Individuals in the first half of adulthood today want vibrant, rich lives, but often struggle to imagine what such a life would look like. In a society largely devoid of deep spiritual or cultural traditions, they know instinctively that something is missing, but they often don’t know where to begin looking for what has been lost.
Meanwhile, the world seems to be falling apart around them. There is suffering all around them, all over the news, and all over the world, and they often feel that they have been afforded more economic and social mobility than most people ever experience. (Even those who have suffered tremendous trauma). They carry guilt and confusion as a result.
These two factors place them in a double bind. The moment they begin dreaming of pursuing a meaningful life, they ask themselves: who am I to want more than I already have? The result is paralysis and self-judgement.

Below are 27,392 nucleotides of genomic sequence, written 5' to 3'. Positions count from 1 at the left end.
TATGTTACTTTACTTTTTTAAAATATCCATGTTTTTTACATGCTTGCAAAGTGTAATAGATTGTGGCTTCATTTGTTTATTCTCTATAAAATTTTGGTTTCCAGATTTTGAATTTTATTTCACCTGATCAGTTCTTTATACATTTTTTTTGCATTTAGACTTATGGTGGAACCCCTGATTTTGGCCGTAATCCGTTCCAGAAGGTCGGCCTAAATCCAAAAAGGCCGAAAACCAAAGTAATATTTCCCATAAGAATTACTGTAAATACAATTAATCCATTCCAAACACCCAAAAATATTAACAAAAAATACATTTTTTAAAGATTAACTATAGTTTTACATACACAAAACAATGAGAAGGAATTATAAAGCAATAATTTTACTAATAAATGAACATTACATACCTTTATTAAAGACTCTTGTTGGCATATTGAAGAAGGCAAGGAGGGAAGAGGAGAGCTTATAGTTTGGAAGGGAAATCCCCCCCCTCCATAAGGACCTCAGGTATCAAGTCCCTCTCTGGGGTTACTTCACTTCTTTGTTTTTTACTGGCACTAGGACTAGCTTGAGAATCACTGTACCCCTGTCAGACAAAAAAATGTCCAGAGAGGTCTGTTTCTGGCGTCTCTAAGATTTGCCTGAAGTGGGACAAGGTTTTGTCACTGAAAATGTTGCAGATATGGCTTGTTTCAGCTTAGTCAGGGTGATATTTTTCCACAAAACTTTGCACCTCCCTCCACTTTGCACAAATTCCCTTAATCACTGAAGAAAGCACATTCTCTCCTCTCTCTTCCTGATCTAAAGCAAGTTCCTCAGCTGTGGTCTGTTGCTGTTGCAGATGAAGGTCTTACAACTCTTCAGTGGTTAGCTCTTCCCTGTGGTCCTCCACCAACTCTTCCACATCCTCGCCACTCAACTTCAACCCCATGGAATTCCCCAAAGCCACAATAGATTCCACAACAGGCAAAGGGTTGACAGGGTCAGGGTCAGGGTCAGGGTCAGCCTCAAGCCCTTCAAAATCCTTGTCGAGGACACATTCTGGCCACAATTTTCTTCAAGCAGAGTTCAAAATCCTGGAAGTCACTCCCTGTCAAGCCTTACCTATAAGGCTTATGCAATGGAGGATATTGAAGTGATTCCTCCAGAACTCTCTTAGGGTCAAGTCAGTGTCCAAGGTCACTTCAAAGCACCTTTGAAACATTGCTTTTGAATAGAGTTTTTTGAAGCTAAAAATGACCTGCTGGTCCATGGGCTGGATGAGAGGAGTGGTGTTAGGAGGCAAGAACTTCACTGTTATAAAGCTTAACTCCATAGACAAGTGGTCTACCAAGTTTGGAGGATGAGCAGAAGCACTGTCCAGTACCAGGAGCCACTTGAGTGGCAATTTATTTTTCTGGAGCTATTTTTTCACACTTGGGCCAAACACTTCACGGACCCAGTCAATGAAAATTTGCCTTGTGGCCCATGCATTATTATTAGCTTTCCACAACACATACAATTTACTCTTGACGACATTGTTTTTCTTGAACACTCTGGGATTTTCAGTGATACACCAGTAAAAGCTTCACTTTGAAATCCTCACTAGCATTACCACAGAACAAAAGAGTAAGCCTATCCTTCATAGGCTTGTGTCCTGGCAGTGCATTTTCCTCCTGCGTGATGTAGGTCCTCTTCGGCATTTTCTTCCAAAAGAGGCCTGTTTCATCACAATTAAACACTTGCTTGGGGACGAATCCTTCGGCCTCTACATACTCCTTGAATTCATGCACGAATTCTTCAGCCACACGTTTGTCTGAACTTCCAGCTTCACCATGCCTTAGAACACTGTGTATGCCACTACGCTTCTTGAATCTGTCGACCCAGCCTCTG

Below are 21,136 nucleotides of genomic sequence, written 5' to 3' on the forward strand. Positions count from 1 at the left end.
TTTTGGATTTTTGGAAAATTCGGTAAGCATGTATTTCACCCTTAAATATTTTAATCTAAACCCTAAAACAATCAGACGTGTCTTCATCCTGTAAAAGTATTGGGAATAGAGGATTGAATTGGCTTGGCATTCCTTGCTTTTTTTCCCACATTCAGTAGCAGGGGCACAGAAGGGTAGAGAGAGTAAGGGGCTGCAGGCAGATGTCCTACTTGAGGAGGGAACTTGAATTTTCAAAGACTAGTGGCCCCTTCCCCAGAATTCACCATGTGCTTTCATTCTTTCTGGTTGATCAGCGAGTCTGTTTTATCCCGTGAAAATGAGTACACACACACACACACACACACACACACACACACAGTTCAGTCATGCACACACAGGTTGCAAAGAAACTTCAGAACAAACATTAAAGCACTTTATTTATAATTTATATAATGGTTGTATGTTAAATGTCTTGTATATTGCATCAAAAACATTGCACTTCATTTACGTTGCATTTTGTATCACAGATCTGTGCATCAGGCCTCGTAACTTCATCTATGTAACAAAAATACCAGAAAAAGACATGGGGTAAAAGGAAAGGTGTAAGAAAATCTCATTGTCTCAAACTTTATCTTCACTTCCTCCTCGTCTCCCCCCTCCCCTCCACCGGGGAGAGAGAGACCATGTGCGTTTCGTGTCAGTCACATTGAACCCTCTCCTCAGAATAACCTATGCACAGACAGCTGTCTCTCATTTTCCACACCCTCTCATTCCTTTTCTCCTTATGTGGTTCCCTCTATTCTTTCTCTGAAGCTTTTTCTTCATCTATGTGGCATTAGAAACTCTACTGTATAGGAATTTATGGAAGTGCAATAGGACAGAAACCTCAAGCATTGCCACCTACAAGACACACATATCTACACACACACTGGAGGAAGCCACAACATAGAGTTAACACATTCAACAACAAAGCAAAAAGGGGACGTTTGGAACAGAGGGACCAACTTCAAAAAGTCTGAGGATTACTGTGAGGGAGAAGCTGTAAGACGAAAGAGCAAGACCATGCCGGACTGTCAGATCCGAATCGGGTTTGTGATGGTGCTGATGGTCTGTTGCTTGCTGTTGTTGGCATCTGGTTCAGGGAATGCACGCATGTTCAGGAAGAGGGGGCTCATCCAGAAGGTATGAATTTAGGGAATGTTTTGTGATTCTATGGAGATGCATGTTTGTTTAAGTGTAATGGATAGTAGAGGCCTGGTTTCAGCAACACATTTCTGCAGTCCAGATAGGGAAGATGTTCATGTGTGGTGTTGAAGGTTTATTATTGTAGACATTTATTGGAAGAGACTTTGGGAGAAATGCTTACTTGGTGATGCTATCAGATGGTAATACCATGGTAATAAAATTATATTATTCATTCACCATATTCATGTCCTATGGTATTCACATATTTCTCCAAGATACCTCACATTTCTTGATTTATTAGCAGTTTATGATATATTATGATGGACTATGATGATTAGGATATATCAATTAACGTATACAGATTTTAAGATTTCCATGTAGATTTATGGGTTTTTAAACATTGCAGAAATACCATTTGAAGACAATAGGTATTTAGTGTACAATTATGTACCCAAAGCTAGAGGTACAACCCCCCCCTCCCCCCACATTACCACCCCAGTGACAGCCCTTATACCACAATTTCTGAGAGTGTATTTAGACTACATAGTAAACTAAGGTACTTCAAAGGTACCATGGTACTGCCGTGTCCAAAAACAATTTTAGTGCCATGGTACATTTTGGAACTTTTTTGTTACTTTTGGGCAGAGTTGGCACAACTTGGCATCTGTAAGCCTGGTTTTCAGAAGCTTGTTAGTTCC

Despite what you may see from the outside, they are also very often dealing with trauma. Often these individuals have endured not only years of stress, but they have also survived injuries and medical interventions that we now know often cause life-long trauma if not attended to; they have survived sexual abuse and physical abuse; they have endured accidents and loss; and those who have been spared cataclysmic events have daily coped with a society deeply out of balance. Indeed, these are individuals who, no matter where they live, have been raised among social strife, economic uncertainty, the early shock of 9–11, and perpetual war all over the world. They all shrug because that suffering seems so normal. It’s everywhere.
What might appear externally as “delayed adolescence” or “apathy” — labels this generation has heard far too many times — is, at root, often grief and debilitating existential pondering. Beneath much of the anxiety, depression, disorientation, and “failure to launch” is a deep fear about the life ahead of them and guilt for the life they want. Like Siddhartha, the young Buddha, for many in the first world, relative economic security has combined with an awareness of suffering, leading to a necessity of self-exploration and search for greater meaning.